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Queen of the Night

Selenicereus grandiflorus

Family: Cactaceae (kak-TAY-see-ee) (Info)
Genus: Selenicereus (sel-ee-nih-KER-ee-us) (Info)
Species: grandiflorus (gran-dih-FLOR-us) (Info)
Synonym:Cactus grandiflorus
Synonym:Cereus knuthianus
Synonym:Selenicereus knuthianus
Synonym:Selenicereus hallensis
Synonym:Cereus grandiflorus
» View all varieties of Orchid Cactus


Edible Fruits and Nuts

Vines and Climbers

Cactus and Succulents

Foliage Color:

Unknown - Tell us

Bloom Characteristics:

Flowers are fragrant

Water Requirements:

Average Water Needs; Water regularly; do not overwater

Requires consistently moist soil; do not let dry out between waterings

Where to Grow:

Suitable for growing in containers

This plant is suitable for growing indoors


30-40 ft. (9-12 m)


12-15 in. (30-38 cm)

15-18 in. (38-45 cm)

18-24 in. (45-60 cm)


USDA Zone 10a: to -1.1 C (30 F)

USDA Zone 10b: to 1.7 C (35 F)

USDA Zone 11: above 4.5 C (40 F)

Sun Exposure:

Sun to Partial Shade

Light Shade


Plant has spines or sharp edges; use extreme caution when handling

Bloom Color:

Pale Yellow

White/Near White


Bloom Time:

Mid Summer



Other details:

This plant may be considered a protected species; check before digging or gathering seeds

Soil pH requirements:

6.1 to 6.5 (mildly acidic)

6.6 to 7.5 (neutral)

7.6 to 7.8 (mildly alkaline)

Patent Information:


Propagation Methods:

From woody stem cuttings

Allow cut surface to callous over before planting

From seed; direct sow after last frost

Seed Collecting:

Allow unblemished fruit to ripen; clean and dry seeds

Unblemished fruit must be significantly overripe before harvesting seed; clean and dry seeds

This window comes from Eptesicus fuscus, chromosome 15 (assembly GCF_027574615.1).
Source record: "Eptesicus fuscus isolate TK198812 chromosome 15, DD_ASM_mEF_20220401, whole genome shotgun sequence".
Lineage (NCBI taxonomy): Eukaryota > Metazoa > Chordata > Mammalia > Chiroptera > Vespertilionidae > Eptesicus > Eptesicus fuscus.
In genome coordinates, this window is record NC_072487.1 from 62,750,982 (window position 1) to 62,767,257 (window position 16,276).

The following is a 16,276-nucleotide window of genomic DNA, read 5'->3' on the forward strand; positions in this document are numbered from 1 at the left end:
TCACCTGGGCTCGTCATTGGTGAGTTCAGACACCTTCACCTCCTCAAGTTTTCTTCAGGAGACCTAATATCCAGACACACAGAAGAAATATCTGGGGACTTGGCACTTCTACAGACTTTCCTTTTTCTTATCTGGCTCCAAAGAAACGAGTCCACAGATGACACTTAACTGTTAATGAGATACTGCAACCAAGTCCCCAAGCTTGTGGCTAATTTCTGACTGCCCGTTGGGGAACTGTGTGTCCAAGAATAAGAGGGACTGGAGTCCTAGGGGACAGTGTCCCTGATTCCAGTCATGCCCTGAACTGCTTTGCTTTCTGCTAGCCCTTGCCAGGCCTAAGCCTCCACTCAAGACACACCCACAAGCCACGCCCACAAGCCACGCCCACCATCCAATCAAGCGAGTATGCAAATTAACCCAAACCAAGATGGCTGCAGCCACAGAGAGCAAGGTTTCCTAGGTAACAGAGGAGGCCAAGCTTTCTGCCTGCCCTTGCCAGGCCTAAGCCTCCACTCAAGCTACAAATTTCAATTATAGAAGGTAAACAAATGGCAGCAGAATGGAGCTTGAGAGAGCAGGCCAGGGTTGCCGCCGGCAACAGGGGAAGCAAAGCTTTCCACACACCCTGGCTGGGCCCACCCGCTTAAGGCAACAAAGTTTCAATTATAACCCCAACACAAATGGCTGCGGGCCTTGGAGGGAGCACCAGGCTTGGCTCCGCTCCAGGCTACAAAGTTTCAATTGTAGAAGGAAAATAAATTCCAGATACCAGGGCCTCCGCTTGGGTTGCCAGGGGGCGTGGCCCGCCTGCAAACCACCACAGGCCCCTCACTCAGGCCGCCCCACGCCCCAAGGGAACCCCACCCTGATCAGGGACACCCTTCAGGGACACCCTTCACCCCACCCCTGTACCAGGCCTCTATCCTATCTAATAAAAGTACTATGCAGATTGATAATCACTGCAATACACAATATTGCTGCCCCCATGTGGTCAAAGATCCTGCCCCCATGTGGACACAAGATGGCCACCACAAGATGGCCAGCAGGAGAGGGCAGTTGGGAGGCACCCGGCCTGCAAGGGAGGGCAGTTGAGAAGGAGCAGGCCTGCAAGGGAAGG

Properly cleaned, seed can be successfully stored


This plant has been said to grow in the following regions:


Pittsburg, California

Pomona, California

Dover, Delaware

Brandon, Florida

Indialantic, Florida

Jacksonville, Florida

Loxahatchee, Florida

Mulberry, Florida

Rockledge, Florida

Saint Petersburg, Florida

Sanford, Florida

Vero Beach, Florida

West Palm Beach, Florida

Pikesville, Maryland

Billings, Montana

San Antonio, Texas

show all

Gardeners' Notes:


On May 4, 2015, mensamom from Laurens, SC (Zone 7b) wrote:

Very interesting video about the Queen of the Night:


On Jun 4, 2012, desertlavender from Tucson, AZ wrote:

I have an SG that blooms profusely one night a year, every year, on exactly the same night (usually in July or August) as every other SG in Tucson. However, this morning two blossoms popped out way ahead of schedule, and several other blooms are ready to pop. Is it in trouble? The plant is about 8 years old and began blooming about four years ago, after it was transplanted from our previous home.


On Aug 12, 2011, bob_kim from Mulberry, FL wrote:

In 1966, I arrived in Mulberry, FL with my parents and siblings.
The plant was growing in a large live oak in the front yard. We did not pay any attention to it until we noticed flowers late at night. After that we watched to see when it would flower again. One year, late spring (here) it had 40+ flowers one night. My Dad put a flood light on it and it made the front page of the local paper! The tree went down in a storm 3-4 years ago and I arranged to have the debris cleared but grabbed what I could of the "vines?" and put them around a live oak in my yard. This plant requires no care what so ever. It is now 30-40 feet up the tree and flowers every year. It is just hard to catch the night it flowers as the blooms are only fully open about 3-4 AM and by daylight they are wilted. No... read more


On Jun 15, 2011, Tydy_mommy from Indialantic, FL wrote:

I have seen the Queen of the Night - Selenicereus grandiflorus growing in many locations around Melbourne, Florida, Merritt Island, Florida and in Indialantic, Florida. I had never even noticed some that were in my daily commute for years, until the blooming phase this year and last. They seem to be sturdy enough, if left alone. I've seen them growing from the tops of palm trees without ever touching soil so soil doesn't seem to be a requirement. Most of the locations are in trees around homes that are 50+ years old. Likely there would be many more cacti but bulldozers have cleared lots to build new homes, etc. Most in these areas are attached to either palms or oak trees. The blooming phase in these areas are happening late May through mid June.